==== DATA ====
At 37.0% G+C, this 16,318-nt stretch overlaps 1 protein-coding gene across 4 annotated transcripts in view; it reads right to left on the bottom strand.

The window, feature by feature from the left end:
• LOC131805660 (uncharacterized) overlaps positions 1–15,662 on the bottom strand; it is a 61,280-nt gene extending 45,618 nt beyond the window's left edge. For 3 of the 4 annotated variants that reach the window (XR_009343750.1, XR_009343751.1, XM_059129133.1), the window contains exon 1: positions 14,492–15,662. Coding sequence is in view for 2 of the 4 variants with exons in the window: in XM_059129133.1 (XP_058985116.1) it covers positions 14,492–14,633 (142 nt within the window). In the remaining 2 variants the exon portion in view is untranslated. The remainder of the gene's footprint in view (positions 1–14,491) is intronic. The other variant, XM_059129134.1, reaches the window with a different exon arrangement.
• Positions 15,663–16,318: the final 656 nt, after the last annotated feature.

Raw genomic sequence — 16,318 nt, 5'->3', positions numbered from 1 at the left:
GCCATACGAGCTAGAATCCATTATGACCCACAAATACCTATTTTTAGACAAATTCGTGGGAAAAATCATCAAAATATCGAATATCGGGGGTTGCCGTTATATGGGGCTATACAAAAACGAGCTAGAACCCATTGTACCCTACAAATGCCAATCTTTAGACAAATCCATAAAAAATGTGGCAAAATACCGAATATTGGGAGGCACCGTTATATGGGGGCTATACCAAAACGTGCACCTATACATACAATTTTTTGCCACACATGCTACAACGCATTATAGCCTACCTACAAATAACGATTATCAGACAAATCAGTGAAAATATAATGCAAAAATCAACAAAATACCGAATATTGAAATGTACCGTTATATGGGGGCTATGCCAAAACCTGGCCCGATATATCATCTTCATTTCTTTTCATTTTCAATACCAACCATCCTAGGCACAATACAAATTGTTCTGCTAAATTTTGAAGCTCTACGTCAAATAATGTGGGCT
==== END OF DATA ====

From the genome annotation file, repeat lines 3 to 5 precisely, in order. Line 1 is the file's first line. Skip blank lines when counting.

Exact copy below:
• LOC131805660 (uncharacterized) overlaps positions 1–15,662 on the bottom strand; it is a 61,280-nt gene extending 45,618 nt beyond the window's left edge. For 3 of the 4 annotated variants that reach the window (XR_009343750.1, XR_009343751.1, XM_059129133.1), the window contains exon 1: positions 14,492–15,662. Coding sequence is in view for 2 of the 4 variants with exons in the window: in XM_059129133.1 (XP_058985116.1) it covers positions 14,492–14,633 (142 nt within the window). In the remaining 2 variants the exon portion in view is untranslated. The remainder of the gene's footprint in view (positions 1–14,491) is intronic. The other variant, XM_059129134.1, reaches the window with a different exon arrangement.
• Positions 15,663–16,318: the final 656 nt, after the last annotated feature.

Raw genomic sequence — 16,318 nt, 5'->3', positions numbered from 1 at the left: